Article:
I will preface this to by saying I mean no disrespect to financial journalists, nor do I question their right to run a profitable business.  However, if you want to develop and maintain the unflappable financial confidence necessary to live the life you’ve earned in Phase II of your life, it’s critically important to recognize that their goals and objectives are in direct conflict with your financial confidence.

The way the media makes money is not by informing, teaching, or advising us, and it’s not by providing us with the most relevant and timely information we need.  They make money through advertising “sponsors,” i.e. companies looking to promote and market their own businesses.

So, the #1 goal and objective of all forms of media is to convince as many thriving companies, who are looking to get their “message” out to as many potential consumers as they can, that they have the largest audience of viewers to deliver their advertisements to.

Skilled Copywriters Create Confusion and Unrest

How to do they accomplish that in today’s day and age?  Since investing, in and of itself, isn’t very exciting, their skilled copywriters are paid handsomely to stir the pot, generate confusion and unrest, and convince viewers that the world’s financial system is fragile and unpredictable, that markets could crash at a moment’s notice, and that the only way to protect ourselves is to “tune in” and watch.

It’s a great tool for them to sound unnecessary, but extremely effective alarm bells, capture your attention, and strip away your confidence.

Why Do They Use Points vs. Percentages?

The most blatant example of this is how they report stock market activity throughout the day.  You may recall that in October of 1987, the Dow Jones stock market index fell 508 points. Back then, that represented a 22.5% drop in one day!

Today, 508 five hundred points represents about a 1.5% drop, but the financial media still uses the term “points” throughout the day.  Why do they continue to do this when it’s clear to any rational observer that it’s a distorted measurement of what is going on?

The answer is two-fold. First, “points” sounds like a much bigger deal than it actually is.  If they say, “The Dow fell 500 points today,” that conjures up a lot more fear and anxiety in the viewer than “The Dow fell 1.5% today.”

The second reason, which is brilliant marketing on their part, is to condition you to “keep score” of your investments on a daily basis just like you would keep score of how your favorite team is doing.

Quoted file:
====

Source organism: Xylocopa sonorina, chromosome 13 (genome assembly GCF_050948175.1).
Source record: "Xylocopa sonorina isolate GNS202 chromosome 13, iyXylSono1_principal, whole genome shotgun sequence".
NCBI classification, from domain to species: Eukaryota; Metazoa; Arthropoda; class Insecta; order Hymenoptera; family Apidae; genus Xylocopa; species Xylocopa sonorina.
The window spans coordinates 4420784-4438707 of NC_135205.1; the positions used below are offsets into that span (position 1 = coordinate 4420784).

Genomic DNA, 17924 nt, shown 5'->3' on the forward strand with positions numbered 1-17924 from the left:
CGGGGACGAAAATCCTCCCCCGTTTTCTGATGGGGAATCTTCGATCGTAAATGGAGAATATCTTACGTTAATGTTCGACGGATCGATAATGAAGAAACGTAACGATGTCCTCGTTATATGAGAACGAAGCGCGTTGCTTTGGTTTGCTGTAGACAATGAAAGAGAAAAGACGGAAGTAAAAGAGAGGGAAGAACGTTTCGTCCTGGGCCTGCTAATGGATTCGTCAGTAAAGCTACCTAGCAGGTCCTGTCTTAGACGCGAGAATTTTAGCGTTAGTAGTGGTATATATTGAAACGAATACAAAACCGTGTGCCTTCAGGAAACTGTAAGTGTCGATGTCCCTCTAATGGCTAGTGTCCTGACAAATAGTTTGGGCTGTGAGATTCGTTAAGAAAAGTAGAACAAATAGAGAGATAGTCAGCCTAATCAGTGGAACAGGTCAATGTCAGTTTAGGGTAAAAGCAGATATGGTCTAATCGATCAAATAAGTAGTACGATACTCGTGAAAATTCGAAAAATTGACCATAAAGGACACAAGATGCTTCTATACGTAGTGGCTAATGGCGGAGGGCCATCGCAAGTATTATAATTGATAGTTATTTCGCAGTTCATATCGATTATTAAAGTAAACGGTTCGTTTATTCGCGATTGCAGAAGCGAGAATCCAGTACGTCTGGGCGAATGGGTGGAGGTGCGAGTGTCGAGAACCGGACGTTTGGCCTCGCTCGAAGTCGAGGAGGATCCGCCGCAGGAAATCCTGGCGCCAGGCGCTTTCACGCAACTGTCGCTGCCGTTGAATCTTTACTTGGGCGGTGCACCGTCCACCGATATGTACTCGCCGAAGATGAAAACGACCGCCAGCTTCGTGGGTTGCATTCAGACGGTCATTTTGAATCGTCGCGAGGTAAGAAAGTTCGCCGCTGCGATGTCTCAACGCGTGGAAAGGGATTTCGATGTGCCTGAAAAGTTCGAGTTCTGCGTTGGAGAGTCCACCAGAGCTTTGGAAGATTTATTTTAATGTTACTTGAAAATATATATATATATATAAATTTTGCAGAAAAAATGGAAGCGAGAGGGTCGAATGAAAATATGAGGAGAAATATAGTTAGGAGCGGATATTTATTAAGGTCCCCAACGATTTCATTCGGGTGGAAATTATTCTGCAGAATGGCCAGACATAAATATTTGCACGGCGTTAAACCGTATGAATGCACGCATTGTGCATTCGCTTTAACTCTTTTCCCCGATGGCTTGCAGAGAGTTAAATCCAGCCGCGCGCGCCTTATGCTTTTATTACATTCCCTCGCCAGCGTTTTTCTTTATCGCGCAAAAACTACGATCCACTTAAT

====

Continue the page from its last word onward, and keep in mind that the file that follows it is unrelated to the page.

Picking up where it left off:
Keeping score every inning in a baseball game is necessary to determine how well your team is doing.  However, when it comes to investing, everyone from Warren Buffett, to Peter Lynch, to Nobel-prize-winning laureates like Eugene Fama insists the last thing you should do is react to what’s happening on a daily basis, i.e. keeping score daily.

This is not a recommendation to stop paying attention. Simply be aware that there is a significant conflict of interest between the financial media’s goals and your goals when you tune in and protect your confidence at all costs.

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Beware of Annuities for Your Retirement

I recently had a conversation with the brother of an existing Relaxing Retirement member who is unfortunately, and completely unnecessarily, experiencing some serious pain. 

He and his wife retired last year and now want to split time between a new condo in a suburb West of Boston, and a condo in Florida during the winter.

The reason he called was they were confused and completely frustrated with the answers they were receiving from their advisor, and he wanted a second opinion.

His dilemma, as he explained, was that they both rolled over their 401(k) plans into annuities inside of an IRA because they were told they could earn market returns “without risking their principal.” 

Uh-oh!  Does this sound familiar?

Their dilemma was they wanted to temporarily withdraw a chunk of money from their plan to help finance the purchases and moves.  IRAs allow you to withdraw money and re-deposit funds within a 60-day window without any taxes or penalties.

That was the good news.  Now for the bad news….

What they discovered was that they couldn’t withdraw any more money from their annuities without paying a 12% surrender charge to the insurance company!


On the $450,000 they want to temporarily withdraw and then re-deposit, that’s an annuity surrender charge of $54,000 that can’t be recovered later. 

And, that expense is not tax deductible. 

Can you imagine being in this predicament?  Frustrating and sad at the same time!

After my extended conversation with them, and after thinking about all of the questions I receive about annuities, I thought I’d take the opportunity to discuss the pros and cons so that you can independently understand and personally evaluate annuities for your own unique situation.

Preliminary Comments Regarding Annuities

Before we dig in, just a few preliminary comments…

The first is that an annuity is like any other investment vehicle; they’re a tool to put in your toolbox of potential options. 

They are not a one-size-fits-all solution.  This is one of my biggest pet peeves.  Agents and “advisers” are out there in droves pushing annuities as THE solution to every financial problem.